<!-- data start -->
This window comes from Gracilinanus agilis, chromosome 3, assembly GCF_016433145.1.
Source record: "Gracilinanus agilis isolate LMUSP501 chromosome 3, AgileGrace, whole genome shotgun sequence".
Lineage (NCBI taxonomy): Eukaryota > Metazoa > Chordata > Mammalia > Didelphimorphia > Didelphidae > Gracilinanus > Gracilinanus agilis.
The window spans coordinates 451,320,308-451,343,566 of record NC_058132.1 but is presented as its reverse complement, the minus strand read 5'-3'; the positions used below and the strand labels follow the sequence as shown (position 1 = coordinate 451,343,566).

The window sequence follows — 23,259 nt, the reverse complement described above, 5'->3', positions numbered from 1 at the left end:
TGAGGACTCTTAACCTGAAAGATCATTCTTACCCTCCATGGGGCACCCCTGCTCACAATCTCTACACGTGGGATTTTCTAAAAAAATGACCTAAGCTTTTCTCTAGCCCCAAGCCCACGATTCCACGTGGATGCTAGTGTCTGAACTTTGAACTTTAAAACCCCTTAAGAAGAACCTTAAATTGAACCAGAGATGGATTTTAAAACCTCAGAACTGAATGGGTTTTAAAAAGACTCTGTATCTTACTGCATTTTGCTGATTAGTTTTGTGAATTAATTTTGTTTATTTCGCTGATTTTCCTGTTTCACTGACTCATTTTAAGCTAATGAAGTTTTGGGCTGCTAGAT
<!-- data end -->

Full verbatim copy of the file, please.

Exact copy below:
This window comes from Gracilinanus agilis, chromosome 3, assembly GCF_016433145.1.
Source record: "Gracilinanus agilis isolate LMUSP501 chromosome 3, AgileGrace, whole genome shotgun sequence".
Lineage (NCBI taxonomy): Eukaryota > Metazoa > Chordata > Mammalia > Didelphimorphia > Didelphidae > Gracilinanus > Gracilinanus agilis.
The window spans coordinates 451,320,308-451,343,566 of record NC_058132.1 but is presented as its reverse complement, the minus strand read 5'-3'; the positions used below and the strand labels follow the sequence as shown (position 1 = coordinate 451,343,566).

The window sequence follows — 23,259 nt, the reverse complement described above, 5'->3', positions numbered from 1 at the left end:
TGAGGACTCTTAACCTGAAAGATCATTCTTACCCTCCATGGGGCACCCCTGCTCACAATCTCTACACGTGGGATTTTCTAAAAAAATGACCTAAGCTTTTCTCTAGCCCCAAGCCCACGATTCCACGTGGATGCTAGTGTCTGAACTTTGAACTTTAAAACCCCTTAAGAAGAACCTTAAATTGAACCAGAGATGGATTTTAAAACCTCAGAACTGAATGGGTTTTAAAAAGACTCTGTATCTTACTGCATTTTGCTGATTAGTTTTGTGAATTAATTTTGTTTATTTCGCTGATTTTCCTGTTTCACTGACTCATTTTAAGCTAATGAAGTTTTGGGCTGCTAGAT